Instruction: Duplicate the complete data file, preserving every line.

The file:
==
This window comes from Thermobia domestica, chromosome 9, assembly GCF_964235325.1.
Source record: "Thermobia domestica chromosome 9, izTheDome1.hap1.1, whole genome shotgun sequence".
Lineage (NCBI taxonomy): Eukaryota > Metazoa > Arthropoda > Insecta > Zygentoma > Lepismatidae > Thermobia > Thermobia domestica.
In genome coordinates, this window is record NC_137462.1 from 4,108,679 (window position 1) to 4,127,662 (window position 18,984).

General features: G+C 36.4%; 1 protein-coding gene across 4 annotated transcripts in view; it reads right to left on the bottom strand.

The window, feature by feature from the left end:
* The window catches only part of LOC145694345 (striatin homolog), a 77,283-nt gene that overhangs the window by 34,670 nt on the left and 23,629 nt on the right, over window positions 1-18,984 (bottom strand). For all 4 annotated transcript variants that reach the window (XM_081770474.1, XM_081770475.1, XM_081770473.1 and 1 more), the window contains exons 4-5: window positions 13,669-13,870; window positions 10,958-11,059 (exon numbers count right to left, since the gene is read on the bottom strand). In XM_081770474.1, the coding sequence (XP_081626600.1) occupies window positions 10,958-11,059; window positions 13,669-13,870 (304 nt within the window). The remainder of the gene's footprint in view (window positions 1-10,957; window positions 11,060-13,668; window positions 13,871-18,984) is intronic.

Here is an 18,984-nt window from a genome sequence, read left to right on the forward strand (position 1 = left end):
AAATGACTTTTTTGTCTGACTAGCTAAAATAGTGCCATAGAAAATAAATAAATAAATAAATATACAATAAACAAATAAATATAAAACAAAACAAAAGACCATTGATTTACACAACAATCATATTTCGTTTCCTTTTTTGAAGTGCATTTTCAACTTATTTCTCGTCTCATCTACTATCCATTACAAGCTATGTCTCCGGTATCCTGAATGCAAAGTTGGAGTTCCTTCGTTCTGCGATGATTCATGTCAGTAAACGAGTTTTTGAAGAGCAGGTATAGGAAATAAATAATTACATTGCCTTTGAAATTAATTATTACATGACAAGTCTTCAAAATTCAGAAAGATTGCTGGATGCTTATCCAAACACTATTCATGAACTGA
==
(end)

This window comes from Thermobia domestica, chromosome 9, assembly GCF_964235325.1.
Source record: "Thermobia domestica chromosome 9, izTheDome1.hap1.1, whole genome shotgun sequence".
Lineage (NCBI taxonomy): Eukaryota > Metazoa > Arthropoda > Insecta > Zygentoma > Lepismatidae > Thermobia > Thermobia domestica.
In genome coordinates, this window is record NC_137462.1 from 4,108,679 (window position 1) to 4,127,662 (window position 18,984).

General features: G+C 36.4%; 1 protein-coding gene across 4 annotated transcripts in view; it reads right to left on the bottom strand.

The window, feature by feature from the left end:
* The window catches only part of LOC145694345 (striatin homolog), a 77,283-nt gene that overhangs the window by 34,670 nt on the left and 23,629 nt on the right, over window positions 1-18,984 (bottom strand). For all 4 annotated transcript variants that reach the window (XM_081770474.1, XM_081770475.1, XM_081770473.1 and 1 more), the window contains exons 4-5: window positions 13,669-13,870; window positions 10,958-11,059 (exon numbers count right to left, since the gene is read on the bottom strand). In XM_081770474.1, the coding sequence (XP_081626600.1) occupies window positions 10,958-11,059; window positions 13,669-13,870 (304 nt within the window). The remainder of the gene's footprint in view (window positions 1-10,957; window positions 11,060-13,668; window positions 13,871-18,984) is intronic.

Here is an 18,984-nt window from a genome sequence, read left to right on the forward strand (position 1 = left end):
AAATGACTTTTTTGTCTGACTAGCTAAAATAGTGCCATAGAAAATAAATAAATAAATAAATATACAATAAACAAATAAATATAAAACAAAACAAAAGACCATTGATTTACACAACAATCATATTTCGTTTCCTTTTTTGAAGTGCATTTTCAACTTATTTCTCGTCTCATCTACTATCCATTACAAGCTATGTCTCCGGTATCCTGAATGCAAAGTTGGAGTTCCTTCGTTCTGCGATGATTCATGTCAGTAAACGAGTTTTTGAAGAGCAGGTATAGGAAATAAATAATTACATTGCCTTTGAAATTAATTATTACATGACAAGTCTTCAAAATTCAGAAAGATTGCTGGATGCTTATCCAAACACTATTCATGAACTGA